Speed Reads

Mixed Messages

Wagner militia chief Yevgeny Prigozhin claims victory over Russia's military brass after revelatory fight

As Russia marks the first anniversary of its invasion of Ukraine, Russian President Vladimir Putin is giving speeches highlighting Russian unity it its war effort — and Wagner paramilitary chief Yevgeniy Prigozhin has been underscoring the evident divisions.

On Monday, Prigozhin — Wagner's financier and public face, previously known best as "Putin's chef" — obliquely blamed Defense Minister Sergei Shoigu and Ukraine war commander Gen. Valery Gerasimov for stonewalling his requests for ammunition. He dialed up the attack on Tuesday, explicitly accusing Shoigu and Gerasimov of "handing out commands right and left, that the Wagner PMC should not receive ammunition," which "can be equated to high treason now when Wagner PMC are fighting for Bakhmut, losing hundreds of their fighters every day."

Russia's Defense Ministry denied Prigozhin's ammunition-starving allegation and said such charges only aided Russia's enemies by damaging national unity. Prigozhin called that response "an attempt to hide their crimes."

Prigozhin posted a photo Wednesday of a room full of corpses he said were dead Wagner fighters — CNN called it "one of the strangest PR campaigns in memory" — and claimed "all these guys died yesterday because of this so-called ammunition hunger." He added that "there should have been five times fewer dead" and blamed Gerasimov and Shoigu by name.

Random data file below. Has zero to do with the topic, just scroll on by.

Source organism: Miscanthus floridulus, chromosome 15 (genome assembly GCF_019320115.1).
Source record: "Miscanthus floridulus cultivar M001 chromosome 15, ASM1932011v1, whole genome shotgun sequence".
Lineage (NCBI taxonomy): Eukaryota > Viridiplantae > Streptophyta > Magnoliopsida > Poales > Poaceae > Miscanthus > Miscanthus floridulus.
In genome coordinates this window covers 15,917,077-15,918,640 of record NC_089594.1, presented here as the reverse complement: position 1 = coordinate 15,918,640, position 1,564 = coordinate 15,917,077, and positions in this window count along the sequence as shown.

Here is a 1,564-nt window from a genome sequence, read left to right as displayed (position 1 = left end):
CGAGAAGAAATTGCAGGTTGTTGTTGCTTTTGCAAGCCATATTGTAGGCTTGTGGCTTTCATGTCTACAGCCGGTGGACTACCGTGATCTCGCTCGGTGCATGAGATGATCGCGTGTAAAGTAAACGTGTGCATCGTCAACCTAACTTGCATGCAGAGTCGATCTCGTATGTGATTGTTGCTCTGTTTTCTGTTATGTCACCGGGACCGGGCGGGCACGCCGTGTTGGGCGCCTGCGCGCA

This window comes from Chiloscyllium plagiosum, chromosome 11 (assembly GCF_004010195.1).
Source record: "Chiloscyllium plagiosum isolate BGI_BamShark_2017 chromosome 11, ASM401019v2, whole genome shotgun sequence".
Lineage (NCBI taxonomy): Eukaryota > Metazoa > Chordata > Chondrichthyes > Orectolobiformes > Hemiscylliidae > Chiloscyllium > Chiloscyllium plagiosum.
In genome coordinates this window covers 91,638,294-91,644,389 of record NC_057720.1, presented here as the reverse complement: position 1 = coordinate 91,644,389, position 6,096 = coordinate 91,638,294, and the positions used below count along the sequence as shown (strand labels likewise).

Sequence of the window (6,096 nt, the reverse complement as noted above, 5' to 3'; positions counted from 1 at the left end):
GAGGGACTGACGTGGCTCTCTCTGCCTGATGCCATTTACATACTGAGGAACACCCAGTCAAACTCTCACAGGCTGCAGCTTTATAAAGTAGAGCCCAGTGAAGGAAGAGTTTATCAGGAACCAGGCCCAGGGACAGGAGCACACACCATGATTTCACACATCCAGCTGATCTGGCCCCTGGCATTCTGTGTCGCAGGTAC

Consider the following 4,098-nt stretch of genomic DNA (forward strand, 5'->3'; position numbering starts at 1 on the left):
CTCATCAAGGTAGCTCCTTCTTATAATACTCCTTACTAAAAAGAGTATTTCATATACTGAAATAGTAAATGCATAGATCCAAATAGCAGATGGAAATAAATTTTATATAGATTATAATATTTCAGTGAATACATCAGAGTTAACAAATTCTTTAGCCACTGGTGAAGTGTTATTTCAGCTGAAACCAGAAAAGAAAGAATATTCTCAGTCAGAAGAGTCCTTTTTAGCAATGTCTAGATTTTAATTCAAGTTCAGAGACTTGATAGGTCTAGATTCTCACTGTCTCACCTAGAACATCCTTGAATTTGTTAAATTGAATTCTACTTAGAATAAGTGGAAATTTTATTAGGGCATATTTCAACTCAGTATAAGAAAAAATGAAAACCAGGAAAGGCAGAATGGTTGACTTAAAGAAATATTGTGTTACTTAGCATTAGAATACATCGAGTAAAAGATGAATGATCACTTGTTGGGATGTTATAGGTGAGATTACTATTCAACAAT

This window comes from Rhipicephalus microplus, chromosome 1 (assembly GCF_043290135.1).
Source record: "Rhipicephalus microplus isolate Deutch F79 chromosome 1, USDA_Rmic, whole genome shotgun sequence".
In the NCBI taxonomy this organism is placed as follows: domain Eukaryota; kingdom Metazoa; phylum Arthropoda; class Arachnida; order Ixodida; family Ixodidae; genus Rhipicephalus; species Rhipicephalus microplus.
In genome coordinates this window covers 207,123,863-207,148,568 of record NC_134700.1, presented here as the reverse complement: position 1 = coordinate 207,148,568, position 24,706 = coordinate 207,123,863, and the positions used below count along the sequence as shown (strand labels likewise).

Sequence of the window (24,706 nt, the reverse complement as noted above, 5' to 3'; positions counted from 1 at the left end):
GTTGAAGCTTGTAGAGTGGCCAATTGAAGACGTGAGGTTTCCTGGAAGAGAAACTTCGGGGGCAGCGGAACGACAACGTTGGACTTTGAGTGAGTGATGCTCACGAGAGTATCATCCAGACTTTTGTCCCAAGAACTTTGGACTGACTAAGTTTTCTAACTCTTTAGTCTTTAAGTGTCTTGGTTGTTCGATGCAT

On Thursday, he claimed victory, saying the requested ammunition was on the way.

"In the opaque world of the Russian military, it is impossible to know if his troops got the ammunition, or if the Kremlin lost patience and told him to play nice," The New York Times reports. Either way, The Washington Post adds, Prigozhin's public outburst "exposed what the Russian president refused to admit: His war is flagging, and key players in the Kremlin's orbit are now at each other's throats."

Prigozhin stepped out of the shadows last summer, publicly recruiting Wagner shock troops from Russian prisons, offering them pardons from Putin if they served six-month contracts fighting in Ukraine. The convicts made up about 40,000 of the 50,000 mercenaries Wagner has sent to Ukraine, according to U.S. estimates, and the bulk of the 30,000 Wagner soldiers killed or wounded as they led near-suicidal assaults to weaken entrenched Ukrainian forces.

Before his outburst on ammunition supplies, Prigozhin complained that the Defense Ministry had erased Wagner from Russia's advances in Soledar and Bakhmut. Putin did not mention Wagner in his speeches this week.